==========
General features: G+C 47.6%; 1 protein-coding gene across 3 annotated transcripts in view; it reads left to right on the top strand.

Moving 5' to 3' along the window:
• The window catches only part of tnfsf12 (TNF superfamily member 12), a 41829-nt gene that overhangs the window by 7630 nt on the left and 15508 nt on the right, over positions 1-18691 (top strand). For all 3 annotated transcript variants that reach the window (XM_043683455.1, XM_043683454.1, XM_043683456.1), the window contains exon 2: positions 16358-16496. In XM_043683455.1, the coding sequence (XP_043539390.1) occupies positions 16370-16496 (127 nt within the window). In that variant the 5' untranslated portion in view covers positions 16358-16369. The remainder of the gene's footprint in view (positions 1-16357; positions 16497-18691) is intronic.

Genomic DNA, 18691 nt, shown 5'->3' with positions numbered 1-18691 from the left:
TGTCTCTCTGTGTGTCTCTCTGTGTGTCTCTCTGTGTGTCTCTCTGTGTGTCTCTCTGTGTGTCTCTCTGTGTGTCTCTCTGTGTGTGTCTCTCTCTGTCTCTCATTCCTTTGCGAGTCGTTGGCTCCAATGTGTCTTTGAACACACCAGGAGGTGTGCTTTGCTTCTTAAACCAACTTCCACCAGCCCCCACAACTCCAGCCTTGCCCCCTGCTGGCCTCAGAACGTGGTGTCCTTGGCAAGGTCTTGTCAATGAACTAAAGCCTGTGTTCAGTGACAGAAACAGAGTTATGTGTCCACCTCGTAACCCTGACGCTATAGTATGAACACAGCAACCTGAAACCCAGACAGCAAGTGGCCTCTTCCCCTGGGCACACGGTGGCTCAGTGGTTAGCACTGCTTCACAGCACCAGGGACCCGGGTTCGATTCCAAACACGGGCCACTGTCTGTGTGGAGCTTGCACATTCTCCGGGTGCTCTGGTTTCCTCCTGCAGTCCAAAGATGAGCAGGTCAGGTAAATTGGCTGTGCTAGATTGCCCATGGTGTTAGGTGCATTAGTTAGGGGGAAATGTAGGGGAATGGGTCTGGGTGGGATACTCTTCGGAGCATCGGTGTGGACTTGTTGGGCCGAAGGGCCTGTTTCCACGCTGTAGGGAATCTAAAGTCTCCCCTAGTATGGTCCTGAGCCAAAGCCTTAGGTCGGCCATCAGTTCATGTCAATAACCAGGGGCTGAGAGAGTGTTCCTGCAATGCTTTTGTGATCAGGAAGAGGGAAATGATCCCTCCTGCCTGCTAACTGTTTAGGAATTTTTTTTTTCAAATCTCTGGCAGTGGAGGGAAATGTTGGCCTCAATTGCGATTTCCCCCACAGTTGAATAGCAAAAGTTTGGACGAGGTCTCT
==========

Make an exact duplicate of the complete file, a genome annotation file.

General features: G+C 47.6%; 1 protein-coding gene across 3 annotated transcripts in view; it reads left to right on the top strand.

Moving 5' to 3' along the window:
• The window catches only part of tnfsf12 (TNF superfamily member 12), a 41829-nt gene that overhangs the window by 7630 nt on the left and 15508 nt on the right, over positions 1-18691 (top strand). For all 3 annotated transcript variants that reach the window (XM_043683455.1, XM_043683454.1, XM_043683456.1), the window contains exon 2: positions 16358-16496. In XM_043683455.1, the coding sequence (XP_043539390.1) occupies positions 16370-16496 (127 nt within the window). In that variant the 5' untranslated portion in view covers positions 16358-16369. The remainder of the gene's footprint in view (positions 1-16357; positions 16497-18691) is intronic.

Genomic DNA, 18691 nt, shown 5'->3' with positions numbered 1-18691 from the left:
TGTCTCTCTGTGTGTCTCTCTGTGTGTCTCTCTGTGTGTCTCTCTGTGTGTCTCTCTGTGTGTCTCTCTGTGTGTCTCTCTGTGTGTGTCTCTCTCTGTCTCTCATTCCTTTGCGAGTCGTTGGCTCCAATGTGTCTTTGAACACACCAGGAGGTGTGCTTTGCTTCTTAAACCAACTTCCACCAGCCCCCACAACTCCAGCCTTGCCCCCTGCTGGCCTCAGAACGTGGTGTCCTTGGCAAGGTCTTGTCAATGAACTAAAGCCTGTGTTCAGTGACAGAAACAGAGTTATGTGTCCACCTCGTAACCCTGACGCTATAGTATGAACACAGCAACCTGAAACCCAGACAGCAAGTGGCCTCTTCCCCTGGGCACACGGTGGCTCAGTGGTTAGCACTGCTTCACAGCACCAGGGACCCGGGTTCGATTCCAAACACGGGCCACTGTCTGTGTGGAGCTTGCACATTCTCCGGGTGCTCTGGTTTCCTCCTGCAGTCCAAAGATGAGCAGGTCAGGTAAATTGGCTGTGCTAGATTGCCCATGGTGTTAGGTGCATTAGTTAGGGGGAAATGTAGGGGAATGGGTCTGGGTGGGATACTCTTCGGAGCATCGGTGTGGACTTGTTGGGCCGAAGGGCCTGTTTCCACGCTGTAGGGAATCTAAAGTCTCCCCTAGTATGGTCCTGAGCCAAAGCCTTAGGTCGGCCATCAGTTCATGTCAATAACCAGGGGCTGAGAGAGTGTTCCTGCAATGCTTTTGTGATCAGGAAGAGGGAAATGATCCCTCCTGCCTGCTAACTGTTTAGGAATTTTTTTTTTCAAATCTCTGGCAGTGGAGGGAAATGTTGGCCTCAATTGCGATTTCCCCCACAGTTGAATAGCAAAAGTTTGGACGAGGTCTCT